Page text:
And then they released Nightshade.
An awful, tedious plodaround of a game
(walk around slowly on a 2D plane, collecting different kinds of
bullet to shoot at different kinds of baddie, and that's about it),
enlivened only slightly by Ultimate's trademark graphical skills
(and even those were largely nullified by a display system which as
often as not meant most of the screen was simply inky blackness with
a few diagonal lines across it), Nightshade was the start of a long
and steep slippery slide which would see the Ultimate name almost
completely devalued before it was obliterated entirely as the
company sold up to US Gold and scurried off to make cart games for
the NES as Rare.
Unfortunately, though, the videogames
press seemed unable or unwilling to acknowledge that their kings had
stepped out for a stroll in the buff. While the words of the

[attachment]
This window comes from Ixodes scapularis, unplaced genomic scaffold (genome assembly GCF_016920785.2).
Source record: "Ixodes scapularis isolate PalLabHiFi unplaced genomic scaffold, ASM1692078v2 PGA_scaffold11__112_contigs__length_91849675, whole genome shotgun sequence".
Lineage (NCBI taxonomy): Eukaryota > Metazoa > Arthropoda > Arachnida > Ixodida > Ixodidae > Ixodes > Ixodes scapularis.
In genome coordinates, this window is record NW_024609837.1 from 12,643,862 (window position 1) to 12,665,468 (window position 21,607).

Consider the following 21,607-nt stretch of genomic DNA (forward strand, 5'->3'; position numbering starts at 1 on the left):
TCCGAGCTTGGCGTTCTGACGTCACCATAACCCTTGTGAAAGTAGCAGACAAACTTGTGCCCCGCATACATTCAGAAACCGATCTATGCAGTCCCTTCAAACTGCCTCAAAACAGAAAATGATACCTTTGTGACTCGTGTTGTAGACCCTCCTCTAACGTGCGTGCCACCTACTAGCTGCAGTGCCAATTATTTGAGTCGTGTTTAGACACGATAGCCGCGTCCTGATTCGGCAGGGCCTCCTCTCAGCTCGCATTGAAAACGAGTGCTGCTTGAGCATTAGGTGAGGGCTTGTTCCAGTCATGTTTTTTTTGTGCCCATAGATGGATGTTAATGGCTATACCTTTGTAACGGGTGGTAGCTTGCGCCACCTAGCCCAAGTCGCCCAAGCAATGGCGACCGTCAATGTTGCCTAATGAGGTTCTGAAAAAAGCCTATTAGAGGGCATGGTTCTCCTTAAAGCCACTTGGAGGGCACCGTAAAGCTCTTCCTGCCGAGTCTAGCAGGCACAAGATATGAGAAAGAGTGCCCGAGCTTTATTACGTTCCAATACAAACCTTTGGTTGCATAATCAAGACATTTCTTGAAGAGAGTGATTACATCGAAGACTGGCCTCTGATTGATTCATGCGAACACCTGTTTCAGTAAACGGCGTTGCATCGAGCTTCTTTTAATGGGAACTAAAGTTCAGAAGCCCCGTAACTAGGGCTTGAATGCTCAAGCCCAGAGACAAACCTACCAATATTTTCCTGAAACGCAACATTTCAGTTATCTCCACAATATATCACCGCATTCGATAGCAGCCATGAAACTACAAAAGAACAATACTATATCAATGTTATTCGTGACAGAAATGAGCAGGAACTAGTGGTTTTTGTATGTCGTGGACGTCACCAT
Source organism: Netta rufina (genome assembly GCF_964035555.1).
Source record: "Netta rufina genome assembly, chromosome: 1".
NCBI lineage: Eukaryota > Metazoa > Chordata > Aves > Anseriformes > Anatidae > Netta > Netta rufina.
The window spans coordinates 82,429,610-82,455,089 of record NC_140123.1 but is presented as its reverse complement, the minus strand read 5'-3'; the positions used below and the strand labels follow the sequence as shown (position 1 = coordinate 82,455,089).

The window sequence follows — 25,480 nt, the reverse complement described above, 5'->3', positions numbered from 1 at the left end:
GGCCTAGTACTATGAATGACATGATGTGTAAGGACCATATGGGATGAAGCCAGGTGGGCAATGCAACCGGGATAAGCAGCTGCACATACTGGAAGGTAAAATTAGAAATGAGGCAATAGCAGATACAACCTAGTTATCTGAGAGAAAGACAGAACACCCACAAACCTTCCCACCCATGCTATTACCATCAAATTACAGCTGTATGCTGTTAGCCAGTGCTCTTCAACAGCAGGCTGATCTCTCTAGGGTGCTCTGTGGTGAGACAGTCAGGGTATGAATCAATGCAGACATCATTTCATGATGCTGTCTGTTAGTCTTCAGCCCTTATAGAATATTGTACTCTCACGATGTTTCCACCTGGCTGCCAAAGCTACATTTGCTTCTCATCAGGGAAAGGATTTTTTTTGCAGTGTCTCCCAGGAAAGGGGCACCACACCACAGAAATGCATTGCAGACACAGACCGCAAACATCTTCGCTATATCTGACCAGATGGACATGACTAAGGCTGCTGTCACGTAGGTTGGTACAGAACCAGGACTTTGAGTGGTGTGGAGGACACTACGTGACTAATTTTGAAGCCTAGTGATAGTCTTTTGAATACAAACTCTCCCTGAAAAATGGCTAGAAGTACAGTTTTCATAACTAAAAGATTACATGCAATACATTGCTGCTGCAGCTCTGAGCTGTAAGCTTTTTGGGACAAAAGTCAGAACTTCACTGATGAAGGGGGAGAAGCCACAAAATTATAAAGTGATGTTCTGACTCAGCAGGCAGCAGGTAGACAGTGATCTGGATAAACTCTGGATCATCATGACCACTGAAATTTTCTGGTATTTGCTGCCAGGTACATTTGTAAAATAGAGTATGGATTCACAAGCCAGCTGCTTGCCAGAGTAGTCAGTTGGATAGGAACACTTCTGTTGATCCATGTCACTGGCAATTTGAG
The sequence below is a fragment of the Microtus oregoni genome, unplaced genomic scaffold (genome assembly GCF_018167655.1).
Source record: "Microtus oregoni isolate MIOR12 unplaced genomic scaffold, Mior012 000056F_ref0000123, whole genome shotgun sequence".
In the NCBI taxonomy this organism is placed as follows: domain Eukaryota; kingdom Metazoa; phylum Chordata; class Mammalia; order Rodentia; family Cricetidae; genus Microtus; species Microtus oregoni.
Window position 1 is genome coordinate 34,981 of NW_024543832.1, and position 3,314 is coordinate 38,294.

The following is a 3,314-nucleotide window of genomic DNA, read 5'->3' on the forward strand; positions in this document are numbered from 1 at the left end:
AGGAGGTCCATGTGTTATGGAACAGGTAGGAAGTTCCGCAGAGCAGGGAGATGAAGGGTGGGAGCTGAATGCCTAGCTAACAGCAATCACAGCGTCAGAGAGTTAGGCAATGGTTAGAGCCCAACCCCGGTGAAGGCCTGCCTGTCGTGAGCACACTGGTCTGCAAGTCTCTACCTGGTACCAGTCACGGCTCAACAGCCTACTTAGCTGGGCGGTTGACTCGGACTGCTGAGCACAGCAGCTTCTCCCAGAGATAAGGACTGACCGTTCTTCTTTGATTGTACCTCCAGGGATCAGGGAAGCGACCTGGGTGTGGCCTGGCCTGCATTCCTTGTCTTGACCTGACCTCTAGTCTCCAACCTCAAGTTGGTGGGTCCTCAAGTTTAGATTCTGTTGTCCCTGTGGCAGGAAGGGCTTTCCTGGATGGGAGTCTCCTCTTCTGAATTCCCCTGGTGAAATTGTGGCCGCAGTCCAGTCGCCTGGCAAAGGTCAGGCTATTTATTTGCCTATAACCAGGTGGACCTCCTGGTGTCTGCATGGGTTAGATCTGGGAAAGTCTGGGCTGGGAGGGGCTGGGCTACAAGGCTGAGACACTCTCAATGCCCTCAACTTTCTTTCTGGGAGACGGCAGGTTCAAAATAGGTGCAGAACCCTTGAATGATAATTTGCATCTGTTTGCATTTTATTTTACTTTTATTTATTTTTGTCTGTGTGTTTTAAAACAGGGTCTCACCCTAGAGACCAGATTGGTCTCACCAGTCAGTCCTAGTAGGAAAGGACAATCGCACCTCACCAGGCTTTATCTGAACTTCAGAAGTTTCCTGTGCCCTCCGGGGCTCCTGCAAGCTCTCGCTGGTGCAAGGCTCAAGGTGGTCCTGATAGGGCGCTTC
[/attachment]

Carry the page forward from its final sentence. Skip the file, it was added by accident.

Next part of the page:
reviews seemed to tell a different story, all the games mags poured praise on Nightshade anyway, with Crash giving it 91% (Your Spectrum made it Game Of The Month, which
meant - as was the mag's odd custom at the time - that it didn't actually get a score), and such criticism as there
was was cretinously stupid (one Crash reviewer, for example,
complaining that it was just like Knight Lore and Alien 8, two games
which Nightshade resembles by being displayed in isometric 3D and in
no other way whatsoever).
Clearly, the games press needed
someone who could review games, not reputations.
I had such a cushy career all
lined up in the Diplomatic Corps, too.
(Above left) A relatively pretty screenshot
of Nightshade, for fairness' sake.
(Above right) What the
game actually looked like on screen most of the time, showcasing the
spectacular visual splendour which led Crash to give it 94% for